What is the POINT of these puzzles?

The goal is to align the DNA sequences of gut bacteria. DNA sequences contain important (but hidden) information about the function and ancestry of these bacteria. In the game, each column is a fragment of a sequence. By aligning these columns, it is possible to figure out which bacteria are related to which and thus learn more about their history and function. I.e., if we know what Bacteria A does and we learn through this that bacteria B is its close cousin, we learn a lot about Bacteria B. This initiative is performed with close consultation with the Microsetta initiative at UCSD,

What do the colored bricks represent?

There are two types of bricks in the game. The bricks that you can move, which are part of the puzzles, represent nucleotides. Nucleotides are to DNA sequences what letters are to a sentence. Each color represents one of A,C,G and T. The bricks you cannot move, on the left side of the puzzle, are there to guide the alignment. They represent the consensus of one million other bacteria, as aligned by a computer. This, solving a puzzle equates trying to align a few sequences to a million others, and if you repeat this a bunch of times you get millions of sequences aligned!

where do the target score and high score come from?

The high score is achieved by other players! Each puzzle is given to many players, and the high score you see is the highest scored achieved on this puzzle by other humans. The target score is the basic objective to reach to help science by solving the puzzle. Currently, the target scores you see, which sometimes can seem quite low, are achieved by a computer.

How does playing the puzzle help solve the problem?

The task of aligning sequences consists of trying to match the nucleotides of two sequences (at a time). For each pair of nucleotides (one from each sequence), the computer must decide between considering the two nucleotides “aligned” (and assigning a score based on how well they match), or if we want to add a gap.. For example the following is an alignment of the sequences AACAG and ATAG.
A T – A G

The objective is to maximize the number of correctly aligned nucleotides (matches, implemented in the game as the score), while minimizing the number of gaps (implemented in the game as the yellow tokens). Computers are not very gifted at this task because, in order to correctly evaluate the trade-off between score and gaps, one must consider the context of the other nucleotides and the other sequences. As of today, the most reliable alignments are obtained from humans doing it manually. This is why we are asking you to do it!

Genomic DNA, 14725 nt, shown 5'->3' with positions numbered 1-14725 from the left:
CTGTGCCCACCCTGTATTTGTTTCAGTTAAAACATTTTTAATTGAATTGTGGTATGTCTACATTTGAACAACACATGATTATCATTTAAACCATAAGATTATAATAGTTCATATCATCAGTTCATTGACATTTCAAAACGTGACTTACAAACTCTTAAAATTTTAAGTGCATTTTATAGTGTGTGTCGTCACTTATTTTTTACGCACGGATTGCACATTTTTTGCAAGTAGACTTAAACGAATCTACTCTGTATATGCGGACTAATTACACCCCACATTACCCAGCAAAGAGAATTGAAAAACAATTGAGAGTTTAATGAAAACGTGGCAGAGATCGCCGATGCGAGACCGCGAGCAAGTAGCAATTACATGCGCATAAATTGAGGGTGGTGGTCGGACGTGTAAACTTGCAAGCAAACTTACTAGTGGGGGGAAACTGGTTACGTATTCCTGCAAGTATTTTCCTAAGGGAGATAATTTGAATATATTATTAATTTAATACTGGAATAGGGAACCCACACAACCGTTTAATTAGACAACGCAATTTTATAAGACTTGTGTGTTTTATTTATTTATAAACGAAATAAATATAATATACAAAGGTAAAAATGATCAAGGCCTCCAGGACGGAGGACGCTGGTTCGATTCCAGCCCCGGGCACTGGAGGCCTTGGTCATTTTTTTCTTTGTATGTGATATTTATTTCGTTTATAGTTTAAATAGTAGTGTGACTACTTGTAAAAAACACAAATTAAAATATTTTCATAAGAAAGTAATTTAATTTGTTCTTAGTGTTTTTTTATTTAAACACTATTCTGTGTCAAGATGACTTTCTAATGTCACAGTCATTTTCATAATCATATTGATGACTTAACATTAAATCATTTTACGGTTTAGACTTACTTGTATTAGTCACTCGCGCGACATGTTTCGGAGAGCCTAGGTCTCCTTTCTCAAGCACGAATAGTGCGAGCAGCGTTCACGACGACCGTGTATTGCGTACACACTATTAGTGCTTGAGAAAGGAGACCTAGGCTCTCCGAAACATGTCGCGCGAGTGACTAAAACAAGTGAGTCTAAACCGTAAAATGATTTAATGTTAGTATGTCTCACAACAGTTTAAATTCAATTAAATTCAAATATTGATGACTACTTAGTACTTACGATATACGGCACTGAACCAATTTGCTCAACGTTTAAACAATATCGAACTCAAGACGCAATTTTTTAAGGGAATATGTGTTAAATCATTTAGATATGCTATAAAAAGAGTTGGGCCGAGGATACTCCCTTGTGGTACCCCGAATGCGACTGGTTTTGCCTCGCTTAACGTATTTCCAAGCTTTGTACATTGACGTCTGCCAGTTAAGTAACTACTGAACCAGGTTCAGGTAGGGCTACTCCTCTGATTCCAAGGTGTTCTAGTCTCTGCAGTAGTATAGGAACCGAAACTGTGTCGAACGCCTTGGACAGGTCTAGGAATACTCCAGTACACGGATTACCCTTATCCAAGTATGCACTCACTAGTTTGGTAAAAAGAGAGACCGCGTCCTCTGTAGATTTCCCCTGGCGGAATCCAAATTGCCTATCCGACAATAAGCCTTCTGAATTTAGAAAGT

Why can’t you just use an artificial intelligence to solve IT?

The issue with these small alignments is not that they are difficult in essence but rather that we do not know how to evaluate them. If we do not know how to evaluate them, we cannot train an AI to solve it for us because we do not have a “ground truth” to give it. The score you see is there to motivate you to solve the puzzles, but we are in fact more interested in the solution the players provide than the score they achieve,

WAit… This sounds difficult! Are you sure I am helping? Some of those puzzles look really simple!

Our goal is to understand how humans intuitively solve simple alignment problems and get a lot of examples of human-solved alignments. The games don’t need to be difficult because we are looking for input from humans about how to solve simple problems to then generalize these approaches to the large scale problem.

is my puzzle only helpful if i reach the high score?

No! What makes alignments difficult to evaluate in the first place is that there are two main, clashing objectives: increasing the number of correctly aligned nucleotides, and decreasing the number of gaps. This means there is a trade-off between maximizing the score and minimizing the number of gaps. It is difficult to teach to a computer how to evaluate this trade-off, but humans understand it very intuitively (based on what looks right). Moreover, computers tend to compare one pair of row at a time, whereas humans can see the whole portrait, which is key.

In other words, an untrained human is typically better than a computer at solving this problem. Which is why we need your help, and this is where the key advantage of citizen science comes in: different players play differently. Some players will play the game until they reach the target score and then move on immediately, often not using the full number of yellow tokens available. These player are minimizing the number of actions, without caring about the score. Other players will fight tooth and nail for the high score, most of the time using all their gaps. These players are maximizing the score without caring about the number of tokens used. And many players will stand somewhere in-between.
All three types of players hold a key importance in our strategy because they will show us different ways of solving the problem.

Multiple ways to solve the same problem? What’s the point?

Having access to many valid solutions of different people who think differently for many different local contexts of the big alignment. we can look at the the answers of everyone and see which solutions are more popular in different contexts.
This will allow us to train an Artificial Intelligence to align sequences based on what seems right to most humans. This sounds simple, but it requires a lot of data, which is why it has never been done until now.

Are you even sure this is going to work?

Well, nothing is ever certain in citizen science, but we are quite confident, and we will be sharing results soon!
The assumptions we have described in this FAQ are not entirely novel, and they have been tested in the past in other citizen science games, namely one named Phylo (game website) (academic paper), also produced by our group.

You didn’t answer my question!

You can ask us anything on our subreddit!